A simple business plan based on the concept of microcredit just won Bangladeshi economist Muhammad Yunus the Nobel Peace Prize. Yunus was awarded the prize today for the bank he founded, the Grameen Bank, which provides average loans of only $200.
A pioneer in the use of such small loans, Yunus founded the Grameen Bank in 1983 in an effort to help poor Bangladeshis who didn’t qualify for bank loans. At the Grameen Bank, no collateral or credit history is needed, and individuals who take out loans are held to a simple standard: the honor system.
As a result, anyone and everyone qualifies for a loan. A scary prospect to consider if you’re the lender. But amazingly, the bank has a 99 percent repayment rate, which is attributed to the method of lending through social responsibility. Loans are given to individuals in groups of five. Initially, two of the five group members are given a loan, and only after they repay the loan in full are the three remaining borrowers eligible for funds.
An amazing 97 percent of Grameen Bank’s 6.6. million borrowers are women who need start-up capital for their own handmade crafts. An estimated 17 million individuals have received $5.72 billion in loans since the Grameen Bank’s inception.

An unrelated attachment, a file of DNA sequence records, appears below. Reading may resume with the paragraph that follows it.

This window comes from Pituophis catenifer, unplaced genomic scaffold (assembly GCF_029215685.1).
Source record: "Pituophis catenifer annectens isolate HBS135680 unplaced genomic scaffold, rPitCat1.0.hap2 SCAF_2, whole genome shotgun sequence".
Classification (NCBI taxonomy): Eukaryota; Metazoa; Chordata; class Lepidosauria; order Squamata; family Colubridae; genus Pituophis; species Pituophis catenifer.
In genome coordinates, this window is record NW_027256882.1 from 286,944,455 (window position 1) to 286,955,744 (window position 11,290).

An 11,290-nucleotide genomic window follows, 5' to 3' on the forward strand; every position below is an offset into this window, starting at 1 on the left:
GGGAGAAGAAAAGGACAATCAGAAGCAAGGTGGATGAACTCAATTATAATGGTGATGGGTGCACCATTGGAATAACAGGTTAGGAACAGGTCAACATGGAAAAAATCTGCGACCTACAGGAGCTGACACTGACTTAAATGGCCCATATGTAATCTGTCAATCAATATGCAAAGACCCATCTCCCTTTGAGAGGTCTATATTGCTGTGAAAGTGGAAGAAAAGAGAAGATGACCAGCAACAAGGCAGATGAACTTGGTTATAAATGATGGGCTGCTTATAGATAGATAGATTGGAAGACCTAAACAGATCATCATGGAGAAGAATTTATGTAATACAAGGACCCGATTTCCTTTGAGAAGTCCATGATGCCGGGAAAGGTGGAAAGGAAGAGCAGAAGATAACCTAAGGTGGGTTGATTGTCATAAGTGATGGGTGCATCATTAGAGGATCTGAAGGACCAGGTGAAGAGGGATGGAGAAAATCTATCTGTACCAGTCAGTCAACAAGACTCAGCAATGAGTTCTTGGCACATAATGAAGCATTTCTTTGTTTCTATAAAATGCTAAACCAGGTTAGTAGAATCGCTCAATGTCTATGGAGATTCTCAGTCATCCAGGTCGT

Because of the bank’s success, Yunus has expanded the enterprise to include more substantial loans for houses, fisheries, and secondary education. However, small loans for things like chickens, clothing, and personal enterprise still make up almost all of the Grameen Bank’s transactions.
As the first Nobel Prize winner from Bangladesh, Yunus plans to continue his quest to alleviate poverty by using his share of the $1.4 million award money to create a discount food company and an eye hospital in Bangladesh.